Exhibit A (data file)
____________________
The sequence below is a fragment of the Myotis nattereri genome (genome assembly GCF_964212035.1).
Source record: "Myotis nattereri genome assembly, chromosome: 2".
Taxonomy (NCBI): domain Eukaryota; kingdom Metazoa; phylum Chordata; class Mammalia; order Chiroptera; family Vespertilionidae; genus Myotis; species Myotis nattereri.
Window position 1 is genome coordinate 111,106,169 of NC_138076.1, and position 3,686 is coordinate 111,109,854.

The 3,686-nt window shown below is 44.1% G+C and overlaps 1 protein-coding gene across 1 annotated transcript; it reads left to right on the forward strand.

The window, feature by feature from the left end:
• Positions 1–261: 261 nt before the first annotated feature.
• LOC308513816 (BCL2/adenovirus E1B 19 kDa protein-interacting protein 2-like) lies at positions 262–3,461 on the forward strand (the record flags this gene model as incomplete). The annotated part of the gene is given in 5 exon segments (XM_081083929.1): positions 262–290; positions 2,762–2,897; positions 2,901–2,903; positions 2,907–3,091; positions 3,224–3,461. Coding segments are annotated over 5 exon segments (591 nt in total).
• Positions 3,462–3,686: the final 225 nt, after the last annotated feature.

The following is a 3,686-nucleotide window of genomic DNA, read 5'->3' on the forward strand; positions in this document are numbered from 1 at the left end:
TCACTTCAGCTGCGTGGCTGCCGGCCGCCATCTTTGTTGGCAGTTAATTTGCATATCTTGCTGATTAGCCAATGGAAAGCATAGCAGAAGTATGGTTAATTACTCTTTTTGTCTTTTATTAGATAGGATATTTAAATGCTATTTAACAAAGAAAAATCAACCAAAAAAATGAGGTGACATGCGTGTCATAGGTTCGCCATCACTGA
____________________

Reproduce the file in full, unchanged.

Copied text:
The sequence below is a fragment of the Myotis nattereri genome (genome assembly GCF_964212035.1).
Source record: "Myotis nattereri genome assembly, chromosome: 2".
Taxonomy (NCBI): domain Eukaryota; kingdom Metazoa; phylum Chordata; class Mammalia; order Chiroptera; family Vespertilionidae; genus Myotis; species Myotis nattereri.
Window position 1 is genome coordinate 111,106,169 of NC_138076.1, and position 3,686 is coordinate 111,109,854.

The 3,686-nt window shown below is 44.1% G+C and overlaps 1 protein-coding gene across 1 annotated transcript; it reads left to right on the forward strand.

The window, feature by feature from the left end:
• Positions 1–261: 261 nt before the first annotated feature.
• LOC308513816 (BCL2/adenovirus E1B 19 kDa protein-interacting protein 2-like) lies at positions 262–3,461 on the forward strand (the record flags this gene model as incomplete). The annotated part of the gene is given in 5 exon segments (XM_081083929.1): positions 262–290; positions 2,762–2,897; positions 2,901–2,903; positions 2,907–3,091; positions 3,224–3,461. Coding segments are annotated over 5 exon segments (591 nt in total).
• Positions 3,462–3,686: the final 225 nt, after the last annotated feature.

The following is a 3,686-nucleotide window of genomic DNA, read 5'->3' on the forward strand; positions in this document are numbered from 1 at the left end:
TCACTTCAGCTGCGTGGCTGCCGGCCGCCATCTTTGTTGGCAGTTAATTTGCATATCTTGCTGATTAGCCAATGGAAAGCATAGCAGAAGTATGGTTAATTACTCTTTTTGTCTTTTATTAGATAGGATATTTAAATGCTATTTAACAAAGAAAAATCAACCAAAAAAATGAGGTGACATGCGTGTCATAGGTTCGCCATCACTGA